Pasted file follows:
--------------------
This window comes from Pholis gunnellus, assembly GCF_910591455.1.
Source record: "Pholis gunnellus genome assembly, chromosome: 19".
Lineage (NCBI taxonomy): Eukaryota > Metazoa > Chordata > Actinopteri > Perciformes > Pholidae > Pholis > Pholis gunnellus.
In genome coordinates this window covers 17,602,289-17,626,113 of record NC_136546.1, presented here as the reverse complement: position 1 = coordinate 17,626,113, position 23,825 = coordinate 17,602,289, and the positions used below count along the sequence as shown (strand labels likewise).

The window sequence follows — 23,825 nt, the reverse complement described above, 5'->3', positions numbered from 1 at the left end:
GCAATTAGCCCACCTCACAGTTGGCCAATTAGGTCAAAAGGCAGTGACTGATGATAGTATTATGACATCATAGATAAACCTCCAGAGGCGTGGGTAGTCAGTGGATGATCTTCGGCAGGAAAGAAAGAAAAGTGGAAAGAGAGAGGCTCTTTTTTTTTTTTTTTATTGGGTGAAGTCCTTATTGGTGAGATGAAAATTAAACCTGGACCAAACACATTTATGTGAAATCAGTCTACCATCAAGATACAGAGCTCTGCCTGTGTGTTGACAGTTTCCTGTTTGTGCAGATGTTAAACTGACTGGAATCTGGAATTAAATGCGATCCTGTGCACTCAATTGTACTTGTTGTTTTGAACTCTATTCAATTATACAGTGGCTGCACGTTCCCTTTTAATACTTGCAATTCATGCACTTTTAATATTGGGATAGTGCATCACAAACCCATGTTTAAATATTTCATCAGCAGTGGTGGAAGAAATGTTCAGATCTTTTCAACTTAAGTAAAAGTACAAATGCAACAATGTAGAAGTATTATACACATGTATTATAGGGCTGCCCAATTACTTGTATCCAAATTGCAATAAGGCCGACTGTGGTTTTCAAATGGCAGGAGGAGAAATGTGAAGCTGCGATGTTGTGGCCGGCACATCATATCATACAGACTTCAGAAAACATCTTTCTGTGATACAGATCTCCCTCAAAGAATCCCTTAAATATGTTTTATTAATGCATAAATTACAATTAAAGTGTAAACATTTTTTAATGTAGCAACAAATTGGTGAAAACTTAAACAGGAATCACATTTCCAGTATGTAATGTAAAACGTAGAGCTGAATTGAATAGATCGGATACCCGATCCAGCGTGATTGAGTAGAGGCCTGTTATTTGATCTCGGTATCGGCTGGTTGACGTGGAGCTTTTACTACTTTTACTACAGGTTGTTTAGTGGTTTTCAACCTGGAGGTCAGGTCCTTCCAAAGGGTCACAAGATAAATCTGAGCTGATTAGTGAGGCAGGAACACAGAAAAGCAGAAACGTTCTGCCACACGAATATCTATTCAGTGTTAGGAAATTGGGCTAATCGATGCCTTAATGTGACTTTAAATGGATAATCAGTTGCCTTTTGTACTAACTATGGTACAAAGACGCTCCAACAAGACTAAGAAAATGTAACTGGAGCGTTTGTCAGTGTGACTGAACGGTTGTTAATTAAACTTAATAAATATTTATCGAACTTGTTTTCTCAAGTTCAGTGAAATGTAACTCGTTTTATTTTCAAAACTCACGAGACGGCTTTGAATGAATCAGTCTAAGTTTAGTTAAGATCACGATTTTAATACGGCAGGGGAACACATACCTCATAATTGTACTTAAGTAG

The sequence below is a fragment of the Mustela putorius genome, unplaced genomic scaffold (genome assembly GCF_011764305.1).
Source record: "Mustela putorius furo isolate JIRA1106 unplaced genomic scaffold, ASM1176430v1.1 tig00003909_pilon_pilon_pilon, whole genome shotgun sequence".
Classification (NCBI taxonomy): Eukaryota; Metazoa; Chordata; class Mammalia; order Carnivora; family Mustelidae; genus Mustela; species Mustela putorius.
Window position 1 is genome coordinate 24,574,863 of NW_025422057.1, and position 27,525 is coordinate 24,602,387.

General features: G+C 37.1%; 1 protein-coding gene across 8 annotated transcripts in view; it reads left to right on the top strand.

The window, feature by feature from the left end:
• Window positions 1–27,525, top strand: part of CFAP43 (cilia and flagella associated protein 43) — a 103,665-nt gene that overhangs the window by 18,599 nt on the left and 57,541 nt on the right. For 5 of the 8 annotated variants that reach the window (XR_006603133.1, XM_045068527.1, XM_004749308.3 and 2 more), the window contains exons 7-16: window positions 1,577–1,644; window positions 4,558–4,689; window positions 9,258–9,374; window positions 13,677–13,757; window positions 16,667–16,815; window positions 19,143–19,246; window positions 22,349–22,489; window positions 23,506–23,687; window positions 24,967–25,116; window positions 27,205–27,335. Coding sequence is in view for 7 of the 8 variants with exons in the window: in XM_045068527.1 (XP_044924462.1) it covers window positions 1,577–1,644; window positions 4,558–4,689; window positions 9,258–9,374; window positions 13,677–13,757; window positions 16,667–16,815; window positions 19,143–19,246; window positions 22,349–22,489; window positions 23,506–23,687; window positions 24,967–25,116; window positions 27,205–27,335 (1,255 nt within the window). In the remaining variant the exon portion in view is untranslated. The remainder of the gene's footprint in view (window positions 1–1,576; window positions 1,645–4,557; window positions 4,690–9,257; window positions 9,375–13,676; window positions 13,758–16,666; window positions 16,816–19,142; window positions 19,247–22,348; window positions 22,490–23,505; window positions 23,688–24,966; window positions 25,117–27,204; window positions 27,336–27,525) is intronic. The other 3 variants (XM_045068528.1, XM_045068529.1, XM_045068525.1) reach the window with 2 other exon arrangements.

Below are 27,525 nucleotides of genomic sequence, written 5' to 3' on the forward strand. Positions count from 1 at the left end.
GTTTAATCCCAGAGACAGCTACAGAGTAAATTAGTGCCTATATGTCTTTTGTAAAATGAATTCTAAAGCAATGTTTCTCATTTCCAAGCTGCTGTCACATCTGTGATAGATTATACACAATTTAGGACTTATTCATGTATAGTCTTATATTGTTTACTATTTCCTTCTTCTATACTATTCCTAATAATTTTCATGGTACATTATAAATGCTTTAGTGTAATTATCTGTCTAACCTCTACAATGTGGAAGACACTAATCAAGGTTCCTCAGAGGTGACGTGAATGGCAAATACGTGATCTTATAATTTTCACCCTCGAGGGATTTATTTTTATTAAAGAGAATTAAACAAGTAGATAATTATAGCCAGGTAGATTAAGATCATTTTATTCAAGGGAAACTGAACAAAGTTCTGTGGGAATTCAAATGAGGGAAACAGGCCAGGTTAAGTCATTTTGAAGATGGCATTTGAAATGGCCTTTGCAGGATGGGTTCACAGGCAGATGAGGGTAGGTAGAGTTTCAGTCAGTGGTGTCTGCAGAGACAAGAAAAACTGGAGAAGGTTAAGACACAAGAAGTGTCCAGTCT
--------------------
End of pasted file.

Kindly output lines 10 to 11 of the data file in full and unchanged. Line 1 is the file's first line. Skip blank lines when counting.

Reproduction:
Window position 1 is genome coordinate 24,574,863 of NW_025422057.1, and position 27,525 is coordinate 24,602,387.

General features: G+C 37.1%; 1 protein-coding gene across 8 annotated transcripts in view; it reads left to right on the top strand.